Why the cloud can be more secure

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This post is supported by Penta Security.

“Security is job zero at AWS,” said Jonathan Rault to a packed room of security professionals. The security, risk and compliance practice lead for Amazon Web Services (AWS) was invited to share his insights about cloud security at the AISP (Association of Information Security Professionals). This event was free for members, though non-members like myself paid a small fee to attend.

The secure AWS cloud

Rault started with an overview of the AWS cloud to those not already familiar with it. With more than 90 services today, he observed that AWS is actively used by large organizations including Singapore Post and DBS bank – the latter had publicly shared their plans to move 80% of their compute to the cloud eventually.

He debunks the common notion that security is poorer in the cloud. “Security is job zero”, he says, pointing to how every façade of security are amplified and deployed on a larger scale in the cloud. With literally millions of users on its cloud platform, security an overriding consideration that AWS puts substantial resources and thought into, he explains.

Rault also touching briefly on the tight security practiced in AWS data centers, pointing to the practice of physically shredding failed storage drives to protect data confidentiality. You can read more about the multi-layer security in an AWS data center by reading this report I wrote of a session by Jerry Hunter, vice president of infrastructure at the 2015 AWS re:Invent conference in Las Vegas.

AWS for the enterprise

This fanatical attitude towards security is amply evidenced by how the AWS team manages its software subsystems. AWS adopts a shared responsibility model, says Rault, with administrators given the same privilege. Crucially, the control plane that undergirds the AWS cloud must be renewed manually by managers every 90 days – or it will be automatically revoked.

IT professionals who had ever overlooked the revocation of credentials for former colleagues will identify with the utility of enforced account renewal. Rault also notes that the AWS cloud is accredited to comply with up to 50 different standards, including the likes of PCI DSS (Payment Card Industry Data Security Standard) and ISO 27001.

The Monetary Authority of Singapore (MAS) also has no objections to financial firms using the cloud, Rault noted, citing new guidelines it issued last year for cloud service providers (CSP). Indeed, financial institutions don’t even need to pre-notify the Monetary Authority of Singapore (MAS) when they use the cloud, he notes, though they must be prepared to demonstrate due diligence upon request.

Cloud for better security

The ability to manage infrastructure from a web browser is superior to having to roll up one’s sleeve to physically set up racks of equipment at a data center, says Rault. Instead of having to unplug cables to see which servers are connected to which, the same information can be readily accessed through a graphical user interface (GUI), he said.

Similarly, non-compliant cloud resources can be quickly identified through the same interface, and new instances can be spun up using predefined rules to ensure compliance from the get-go. And because AWS will not move data across region unless explicitly configured to do so, data stays in the same region – great for addressing data sovereignty concerns.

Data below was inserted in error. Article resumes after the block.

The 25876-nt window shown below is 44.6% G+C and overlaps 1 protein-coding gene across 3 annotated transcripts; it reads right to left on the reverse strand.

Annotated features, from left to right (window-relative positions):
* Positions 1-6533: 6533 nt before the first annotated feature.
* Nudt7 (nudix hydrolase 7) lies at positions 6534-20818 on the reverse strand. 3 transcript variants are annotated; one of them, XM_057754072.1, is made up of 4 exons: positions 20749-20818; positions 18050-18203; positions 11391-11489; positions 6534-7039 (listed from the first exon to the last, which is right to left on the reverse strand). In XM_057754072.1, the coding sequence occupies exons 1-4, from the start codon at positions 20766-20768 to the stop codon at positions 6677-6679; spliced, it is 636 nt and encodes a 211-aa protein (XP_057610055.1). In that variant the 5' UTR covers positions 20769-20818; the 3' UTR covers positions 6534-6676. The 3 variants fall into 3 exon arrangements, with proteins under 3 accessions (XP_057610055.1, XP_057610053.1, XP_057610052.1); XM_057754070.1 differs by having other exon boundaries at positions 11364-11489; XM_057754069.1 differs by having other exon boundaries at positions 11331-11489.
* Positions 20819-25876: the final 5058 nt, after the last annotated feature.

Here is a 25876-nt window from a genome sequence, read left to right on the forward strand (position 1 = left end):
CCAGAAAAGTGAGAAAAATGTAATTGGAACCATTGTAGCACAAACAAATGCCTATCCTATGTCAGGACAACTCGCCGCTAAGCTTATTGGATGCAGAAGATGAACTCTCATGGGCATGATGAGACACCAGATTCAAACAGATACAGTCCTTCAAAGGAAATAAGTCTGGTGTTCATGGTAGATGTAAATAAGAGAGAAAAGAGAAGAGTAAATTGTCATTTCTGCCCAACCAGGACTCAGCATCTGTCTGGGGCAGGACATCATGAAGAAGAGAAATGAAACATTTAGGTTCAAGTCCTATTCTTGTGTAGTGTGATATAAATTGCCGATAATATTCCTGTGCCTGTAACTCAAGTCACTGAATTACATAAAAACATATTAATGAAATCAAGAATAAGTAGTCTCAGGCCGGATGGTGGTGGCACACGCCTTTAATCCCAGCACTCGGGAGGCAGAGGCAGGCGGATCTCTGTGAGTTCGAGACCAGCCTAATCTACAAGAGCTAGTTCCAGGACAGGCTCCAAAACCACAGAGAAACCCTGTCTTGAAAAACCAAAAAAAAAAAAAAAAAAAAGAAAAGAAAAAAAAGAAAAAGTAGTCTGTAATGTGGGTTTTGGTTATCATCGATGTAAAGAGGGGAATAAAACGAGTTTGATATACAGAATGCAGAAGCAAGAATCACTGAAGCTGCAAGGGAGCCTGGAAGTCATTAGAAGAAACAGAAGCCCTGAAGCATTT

There is also a range of other mechanisms to ensure security. For instance, the software defined network that powers the AWS cloud offers an iron-clad way to segment the network based on IP subnets. Spoofing won’t work, and there are no physical span ports for surreptitious logging or monitoring of network traffic. Hint: Any IDS or IPS resources will need to be deployed inline where they will be visible to all administrators.

Tips for a secure deployment in the cloud

So how can organizations ratchet up the security on their cloud deployments? Rault has a few ready recommendations to make. Good security boils down to how quickly one can react and respond to an incident or situation, observes Rault, who suggests using a cloud service to continuously monitor and automatically block web attacks.

He suggestions include: Redesigning cloud infrastructure as objective changes, deploy just enough infrastructure for an application, and patch within hours of a new security update. Moreover, enterprises will do well to offer continuous assurance that compute environments are not vulnerable by monitoring for drift, and explore features like DBMS engine encryption. Finally, Rault suggests using a key management system to protect and backup encryption keys.

There is a lot more to cloud security than the brief introduction by Rault can address. However, the presentation likely broke down many of the participant’s preconceived notion of the cloud, and how it can be leveraged for a more secure deployment.


If you are looking to learn more about IT security, be sure to check out the upcoming Singapore International Cyber Week that will be held from 18 to 21 September 2017. It is anchored by the GovernmentWare (GovWare) conference, which attracts practitioners to network, discuss and collaborate on all things cybersecurity. Penta Security Systems will be there as an exhibitor, so do check them out.